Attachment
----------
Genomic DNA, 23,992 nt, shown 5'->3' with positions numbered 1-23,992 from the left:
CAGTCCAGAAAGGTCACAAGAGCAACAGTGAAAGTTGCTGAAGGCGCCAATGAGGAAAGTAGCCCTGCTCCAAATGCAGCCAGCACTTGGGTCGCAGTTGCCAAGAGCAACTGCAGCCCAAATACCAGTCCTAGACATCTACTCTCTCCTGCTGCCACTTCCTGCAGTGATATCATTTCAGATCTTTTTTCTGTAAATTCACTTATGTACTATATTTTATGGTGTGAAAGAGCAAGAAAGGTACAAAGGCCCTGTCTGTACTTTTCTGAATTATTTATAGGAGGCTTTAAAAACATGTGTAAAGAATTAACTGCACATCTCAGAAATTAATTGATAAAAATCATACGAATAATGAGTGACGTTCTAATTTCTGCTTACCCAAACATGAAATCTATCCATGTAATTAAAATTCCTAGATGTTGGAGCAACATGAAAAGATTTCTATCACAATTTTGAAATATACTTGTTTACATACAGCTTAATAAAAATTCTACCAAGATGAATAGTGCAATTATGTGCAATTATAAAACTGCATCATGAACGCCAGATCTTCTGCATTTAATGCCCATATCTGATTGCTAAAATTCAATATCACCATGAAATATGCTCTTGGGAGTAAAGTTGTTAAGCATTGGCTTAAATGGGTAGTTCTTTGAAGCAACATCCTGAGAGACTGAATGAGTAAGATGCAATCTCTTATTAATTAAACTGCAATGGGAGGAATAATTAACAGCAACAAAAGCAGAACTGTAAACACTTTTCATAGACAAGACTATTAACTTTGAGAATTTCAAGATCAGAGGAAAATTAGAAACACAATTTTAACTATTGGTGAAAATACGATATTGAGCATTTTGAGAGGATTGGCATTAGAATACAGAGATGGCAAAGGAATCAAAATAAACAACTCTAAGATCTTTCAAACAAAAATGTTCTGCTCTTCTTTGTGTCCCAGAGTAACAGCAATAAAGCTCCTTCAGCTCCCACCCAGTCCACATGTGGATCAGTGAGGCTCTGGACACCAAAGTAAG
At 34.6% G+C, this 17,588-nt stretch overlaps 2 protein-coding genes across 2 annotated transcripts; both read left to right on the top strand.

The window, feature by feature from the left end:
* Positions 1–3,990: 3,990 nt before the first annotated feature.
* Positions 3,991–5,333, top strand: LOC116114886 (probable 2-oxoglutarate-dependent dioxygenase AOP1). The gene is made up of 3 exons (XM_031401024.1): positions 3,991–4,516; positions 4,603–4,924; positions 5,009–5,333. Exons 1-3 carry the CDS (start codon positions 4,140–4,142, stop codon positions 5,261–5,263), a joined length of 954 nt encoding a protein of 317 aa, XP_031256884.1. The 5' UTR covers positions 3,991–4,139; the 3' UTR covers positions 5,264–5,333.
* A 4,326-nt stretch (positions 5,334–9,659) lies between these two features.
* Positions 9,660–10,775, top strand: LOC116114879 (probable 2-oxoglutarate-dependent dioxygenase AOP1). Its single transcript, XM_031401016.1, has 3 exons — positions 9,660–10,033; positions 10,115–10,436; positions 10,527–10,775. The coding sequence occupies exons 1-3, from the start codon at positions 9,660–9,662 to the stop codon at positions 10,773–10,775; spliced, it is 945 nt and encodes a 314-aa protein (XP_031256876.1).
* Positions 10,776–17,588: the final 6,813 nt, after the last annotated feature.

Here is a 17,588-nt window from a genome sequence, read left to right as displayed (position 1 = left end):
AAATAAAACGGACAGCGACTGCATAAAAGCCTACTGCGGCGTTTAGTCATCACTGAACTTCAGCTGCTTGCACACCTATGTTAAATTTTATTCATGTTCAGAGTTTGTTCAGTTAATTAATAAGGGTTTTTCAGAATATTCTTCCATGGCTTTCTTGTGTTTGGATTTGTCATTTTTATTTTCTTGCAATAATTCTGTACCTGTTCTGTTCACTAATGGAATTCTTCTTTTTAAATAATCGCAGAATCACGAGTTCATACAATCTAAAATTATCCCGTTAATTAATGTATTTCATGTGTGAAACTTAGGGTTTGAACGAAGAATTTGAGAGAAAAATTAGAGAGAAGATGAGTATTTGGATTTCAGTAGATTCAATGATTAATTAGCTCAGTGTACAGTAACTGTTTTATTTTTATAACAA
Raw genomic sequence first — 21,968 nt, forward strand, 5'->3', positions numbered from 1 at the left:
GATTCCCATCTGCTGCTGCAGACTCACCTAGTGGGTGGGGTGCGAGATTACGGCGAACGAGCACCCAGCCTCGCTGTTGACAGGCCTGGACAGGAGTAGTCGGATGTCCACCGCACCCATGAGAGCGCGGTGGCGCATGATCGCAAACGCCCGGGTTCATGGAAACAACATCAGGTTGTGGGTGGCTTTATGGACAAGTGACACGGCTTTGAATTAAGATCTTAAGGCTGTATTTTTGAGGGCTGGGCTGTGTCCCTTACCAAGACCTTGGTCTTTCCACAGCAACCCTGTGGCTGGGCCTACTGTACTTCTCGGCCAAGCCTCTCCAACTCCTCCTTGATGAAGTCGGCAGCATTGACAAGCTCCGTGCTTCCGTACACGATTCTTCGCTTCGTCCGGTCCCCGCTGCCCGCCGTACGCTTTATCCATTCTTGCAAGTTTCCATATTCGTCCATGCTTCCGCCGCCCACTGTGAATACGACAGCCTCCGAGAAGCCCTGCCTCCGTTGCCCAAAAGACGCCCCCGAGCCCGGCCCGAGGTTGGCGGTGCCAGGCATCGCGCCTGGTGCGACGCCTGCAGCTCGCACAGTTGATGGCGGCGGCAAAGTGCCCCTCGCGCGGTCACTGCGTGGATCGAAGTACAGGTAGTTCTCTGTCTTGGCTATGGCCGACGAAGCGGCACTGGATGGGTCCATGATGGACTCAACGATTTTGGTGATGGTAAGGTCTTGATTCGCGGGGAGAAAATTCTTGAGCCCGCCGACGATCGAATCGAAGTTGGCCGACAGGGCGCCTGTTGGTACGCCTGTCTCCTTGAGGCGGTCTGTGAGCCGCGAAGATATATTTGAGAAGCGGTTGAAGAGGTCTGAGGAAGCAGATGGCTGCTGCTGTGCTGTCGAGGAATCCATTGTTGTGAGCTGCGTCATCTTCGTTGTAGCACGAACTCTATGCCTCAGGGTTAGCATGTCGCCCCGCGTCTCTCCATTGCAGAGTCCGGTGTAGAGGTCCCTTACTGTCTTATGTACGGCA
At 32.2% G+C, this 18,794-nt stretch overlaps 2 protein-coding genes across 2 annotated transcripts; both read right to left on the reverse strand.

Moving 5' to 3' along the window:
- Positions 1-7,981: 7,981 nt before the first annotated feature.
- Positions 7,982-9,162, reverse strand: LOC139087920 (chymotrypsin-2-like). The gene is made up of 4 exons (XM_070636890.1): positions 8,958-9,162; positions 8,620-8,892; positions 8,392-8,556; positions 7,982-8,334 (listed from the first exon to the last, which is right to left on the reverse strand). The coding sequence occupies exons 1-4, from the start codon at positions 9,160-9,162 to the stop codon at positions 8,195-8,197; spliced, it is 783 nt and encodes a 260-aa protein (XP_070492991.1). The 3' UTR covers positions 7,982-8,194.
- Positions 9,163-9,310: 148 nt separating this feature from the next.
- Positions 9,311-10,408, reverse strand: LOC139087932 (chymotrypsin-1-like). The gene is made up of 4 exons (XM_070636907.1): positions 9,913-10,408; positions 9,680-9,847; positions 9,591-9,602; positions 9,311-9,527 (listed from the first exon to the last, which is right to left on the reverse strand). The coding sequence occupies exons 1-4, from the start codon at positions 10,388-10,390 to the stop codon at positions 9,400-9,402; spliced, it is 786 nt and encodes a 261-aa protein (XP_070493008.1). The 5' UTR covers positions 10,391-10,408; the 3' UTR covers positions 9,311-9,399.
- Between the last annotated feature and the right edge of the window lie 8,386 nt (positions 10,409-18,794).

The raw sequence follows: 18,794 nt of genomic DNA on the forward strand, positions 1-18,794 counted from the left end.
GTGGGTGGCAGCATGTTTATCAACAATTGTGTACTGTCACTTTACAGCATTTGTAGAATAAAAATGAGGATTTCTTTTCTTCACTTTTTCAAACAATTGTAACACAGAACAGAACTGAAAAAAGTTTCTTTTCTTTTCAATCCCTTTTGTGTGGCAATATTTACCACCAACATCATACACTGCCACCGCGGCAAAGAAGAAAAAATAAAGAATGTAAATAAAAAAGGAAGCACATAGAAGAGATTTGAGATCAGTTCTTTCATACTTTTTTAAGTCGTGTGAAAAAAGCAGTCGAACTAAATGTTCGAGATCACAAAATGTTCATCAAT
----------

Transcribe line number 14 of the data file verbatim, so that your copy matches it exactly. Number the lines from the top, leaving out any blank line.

At 32.2% G+C, this 18,794-nt stretch overlaps 2 protein-coding genes across 2 annotated transcripts; both read right to left on the reverse strand.